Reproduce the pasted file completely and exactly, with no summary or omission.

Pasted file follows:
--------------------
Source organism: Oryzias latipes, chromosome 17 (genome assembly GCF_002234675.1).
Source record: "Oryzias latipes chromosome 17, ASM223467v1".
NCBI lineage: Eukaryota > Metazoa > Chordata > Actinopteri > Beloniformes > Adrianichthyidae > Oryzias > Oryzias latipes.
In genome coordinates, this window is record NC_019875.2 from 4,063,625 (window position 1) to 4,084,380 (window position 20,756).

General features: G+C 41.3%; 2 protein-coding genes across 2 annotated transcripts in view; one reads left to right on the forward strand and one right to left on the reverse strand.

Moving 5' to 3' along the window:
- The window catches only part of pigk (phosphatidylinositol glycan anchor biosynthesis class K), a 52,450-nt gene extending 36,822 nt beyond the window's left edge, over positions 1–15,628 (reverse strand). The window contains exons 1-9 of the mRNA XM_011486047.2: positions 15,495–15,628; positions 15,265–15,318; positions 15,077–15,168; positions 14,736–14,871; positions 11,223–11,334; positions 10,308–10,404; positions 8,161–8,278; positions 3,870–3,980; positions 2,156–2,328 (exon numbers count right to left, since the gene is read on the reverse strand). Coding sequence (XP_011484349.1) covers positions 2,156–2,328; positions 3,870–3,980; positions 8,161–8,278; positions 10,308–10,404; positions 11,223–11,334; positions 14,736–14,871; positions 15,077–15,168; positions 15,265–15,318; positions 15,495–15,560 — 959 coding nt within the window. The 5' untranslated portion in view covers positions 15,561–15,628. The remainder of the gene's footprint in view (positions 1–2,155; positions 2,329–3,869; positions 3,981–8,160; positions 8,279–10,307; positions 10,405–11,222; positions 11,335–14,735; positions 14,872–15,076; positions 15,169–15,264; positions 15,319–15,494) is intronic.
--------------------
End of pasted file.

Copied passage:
Source organism: Oryzias latipes, chromosome 17 (genome assembly GCF_002234675.1).
Source record: "Oryzias latipes chromosome 17, ASM223467v1".
NCBI lineage: Eukaryota > Metazoa > Chordata > Actinopteri > Beloniformes > Adrianichthyidae > Oryzias > Oryzias latipes.
In genome coordinates, this window is record NC_019875.2 from 4,063,625 (window position 1) to 4,084,380 (window position 20,756).

General features: G+C 41.3%; 2 protein-coding genes across 2 annotated transcripts in view; one reads left to right on the forward strand and one right to left on the reverse strand.

Moving 5' to 3' along the window:
- The window catches only part of pigk (phosphatidylinositol glycan anchor biosynthesis class K), a 52,450-nt gene extending 36,822 nt beyond the window's left edge, over positions 1–15,628 (reverse strand). The window contains exons 1-9 of the mRNA XM_011486047.2: positions 15,495–15,628; positions 15,265–15,318; positions 15,077–15,168; positions 14,736–14,871; positions 11,223–11,334; positions 10,308–10,404; positions 8,161–8,278; positions 3,870–3,980; positions 2,156–2,328 (exon numbers count right to left, since the gene is read on the reverse strand). Coding sequence (XP_011484349.1) covers positions 2,156–2,328; positions 3,870–3,980; positions 8,161–8,278; positions 10,308–10,404; positions 11,223–11,334; positions 14,736–14,871; positions 15,077–15,168; positions 15,265–15,318; positions 15,495–15,560 — 959 coding nt within the window. The 5' untranslated portion in view covers positions 15,561–15,628. The remainder of the gene's footprint in view (positions 1–2,155; positions 2,329–3,869; positions 3,981–8,160; positions 8,279–10,307; positions 10,405–11,222; positions 11,335–14,735; positions 14,872–15,076; positions 15,169–15,264; positions 15,319–15,494) is intronic.